Case-control genome-wide association study of attention-deficit/hyperactivity disorder

Neale, Benjamin M. and Medland, Sarah and Ripke, Stephan and Anney, Richard J. L. and Asherson, Philip and Buitelaar, Jan and Franke, Barbara and Gill, Michael and Kent, Lindsey and Holmans, Peter and Middleton, Frank and Thapar, Anita and Lesch, Klaus-Peter and Faraone, Stephen V. and Daly, Mark and Nguyen, Thuy Trang and Schäfer, Helmut and Steinhausen, Hans-Christoph and Reif, Andreas and Renner, Tobias J. and Romanos, Marcel and Romanos, Jasmin and Warnke, Andreas and Walitza, Susanne and Freitag, Christine and Meyer, Jobst and Palmason, Haukur and Rothenberger, Aribert and Hawi, Ziarih and Sergeant, Joseph and Roeyers, Herbert and Mick, Eric and Biederman, Joseph and Image II Consortium Group, . (2010) Case-control genome-wide association study of attention-deficit/hyperactivity disorder. Journal of the American Academy of Child and Adolescent Psychiatry, 49 (9). pp. 906-920.

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Official URL: http://edoc.unibas.ch/dok/A5839884

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OBJECTIVE: Although twin and family studies have shown attention-deficit/hyperactivity disorder (ADHD) to be highly heritable, genetic variants influencing the trait at a genome-wide significant level have yet to be identified. Thus additional genomewide association studies (GWAS) are needed. METHOD: We used case-control analyses of 896 cases with DSM-IV ADHD genotyped using the Affymetrix 5.0 array and 2,455 repository controls screened for psychotic and bipolar symptoms genotyped using Affymetrix 6.0 arrays. A consensus SNP set was imputed using BEAGLE 3.0, resulting in an analysis dataset of 1,033,244 SNPs. Data were analyzed using a generalized linear model. RESULTS: No genome-wide significant associations were found. The most significant results implicated the following genes: PRKG1, FLNC, TCERG1L, PPM1H, NXPH1, PPM1H, CDH13, HK1, and HKDC1. CONCLUSIONS: The current analyses are a useful addition to the present literature and will make a valuable contribution to future meta-analyses. The candidate gene findings are consistent with a prior meta-analysis in suggesting that the effects of ADHD risk variants must, individually, be very small and/or include multiple rare alleles.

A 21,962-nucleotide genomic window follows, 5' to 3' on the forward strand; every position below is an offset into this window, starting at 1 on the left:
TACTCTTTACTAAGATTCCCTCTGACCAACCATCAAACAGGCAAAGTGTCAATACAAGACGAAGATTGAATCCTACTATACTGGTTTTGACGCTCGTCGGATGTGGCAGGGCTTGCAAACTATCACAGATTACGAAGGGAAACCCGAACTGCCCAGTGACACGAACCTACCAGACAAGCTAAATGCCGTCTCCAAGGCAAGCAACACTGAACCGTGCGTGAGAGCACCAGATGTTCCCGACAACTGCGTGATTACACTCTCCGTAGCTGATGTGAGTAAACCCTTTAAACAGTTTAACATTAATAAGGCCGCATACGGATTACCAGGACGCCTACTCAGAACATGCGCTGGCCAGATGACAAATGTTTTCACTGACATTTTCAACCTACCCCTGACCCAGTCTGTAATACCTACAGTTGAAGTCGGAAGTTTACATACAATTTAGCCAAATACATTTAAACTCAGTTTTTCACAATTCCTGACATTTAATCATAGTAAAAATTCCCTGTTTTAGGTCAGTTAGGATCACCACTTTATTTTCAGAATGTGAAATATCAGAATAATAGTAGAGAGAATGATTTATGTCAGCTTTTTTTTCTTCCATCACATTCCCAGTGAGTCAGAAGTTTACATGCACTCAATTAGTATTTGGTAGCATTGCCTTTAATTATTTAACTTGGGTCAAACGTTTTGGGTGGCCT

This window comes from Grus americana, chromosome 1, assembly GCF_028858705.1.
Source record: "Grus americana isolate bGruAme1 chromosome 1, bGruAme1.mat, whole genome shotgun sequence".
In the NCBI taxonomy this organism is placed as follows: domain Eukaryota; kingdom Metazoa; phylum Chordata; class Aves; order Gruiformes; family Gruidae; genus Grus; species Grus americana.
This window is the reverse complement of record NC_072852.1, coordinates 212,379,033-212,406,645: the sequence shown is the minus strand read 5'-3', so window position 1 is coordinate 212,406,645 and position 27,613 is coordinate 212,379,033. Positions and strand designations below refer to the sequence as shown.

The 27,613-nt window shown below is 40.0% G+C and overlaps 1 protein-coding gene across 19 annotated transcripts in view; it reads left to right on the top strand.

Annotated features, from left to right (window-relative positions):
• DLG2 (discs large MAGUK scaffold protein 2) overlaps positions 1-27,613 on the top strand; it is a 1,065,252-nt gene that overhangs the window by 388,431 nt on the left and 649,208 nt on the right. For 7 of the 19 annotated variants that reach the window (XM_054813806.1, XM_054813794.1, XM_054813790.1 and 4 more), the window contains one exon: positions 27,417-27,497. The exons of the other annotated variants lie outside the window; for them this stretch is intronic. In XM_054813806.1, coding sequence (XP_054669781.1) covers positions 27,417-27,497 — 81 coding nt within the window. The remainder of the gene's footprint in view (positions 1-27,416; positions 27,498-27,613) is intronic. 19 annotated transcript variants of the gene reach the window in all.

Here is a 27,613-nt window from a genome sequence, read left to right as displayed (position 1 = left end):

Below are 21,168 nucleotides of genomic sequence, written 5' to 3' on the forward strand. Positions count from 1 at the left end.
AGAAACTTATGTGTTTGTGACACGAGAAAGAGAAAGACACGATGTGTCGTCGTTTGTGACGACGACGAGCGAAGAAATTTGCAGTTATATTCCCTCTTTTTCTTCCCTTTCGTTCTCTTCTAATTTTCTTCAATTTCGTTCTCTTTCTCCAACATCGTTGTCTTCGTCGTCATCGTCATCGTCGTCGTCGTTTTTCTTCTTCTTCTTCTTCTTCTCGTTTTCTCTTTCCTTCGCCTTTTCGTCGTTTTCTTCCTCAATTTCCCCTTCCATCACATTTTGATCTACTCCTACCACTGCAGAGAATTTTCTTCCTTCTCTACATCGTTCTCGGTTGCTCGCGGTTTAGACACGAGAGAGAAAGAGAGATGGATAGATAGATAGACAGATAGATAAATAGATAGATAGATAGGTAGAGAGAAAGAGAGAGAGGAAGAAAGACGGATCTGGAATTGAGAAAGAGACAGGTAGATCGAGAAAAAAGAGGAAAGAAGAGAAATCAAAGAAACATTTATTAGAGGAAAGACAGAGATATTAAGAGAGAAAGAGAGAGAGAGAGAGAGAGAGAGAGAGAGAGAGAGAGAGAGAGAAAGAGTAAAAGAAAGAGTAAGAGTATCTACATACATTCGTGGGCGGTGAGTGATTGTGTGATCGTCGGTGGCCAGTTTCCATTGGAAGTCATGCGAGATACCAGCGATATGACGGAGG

Faculties and Departments:07 Faculty of Psychology > Departement Psychologie > Ehemalige Einheiten Psychologie > Clinical Child and Adolescent Psychology (Schneider)
UniBasel Contributors:Steinhausen, Hans-Christoph
Item Type:Article, refereed
Article Subtype:Research Article
Note:Publication type according to Uni Basel Research Database: Journal article
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Last Modified:06 Jun 2018 10:28
Deposited On:08 Jun 2012 06:44

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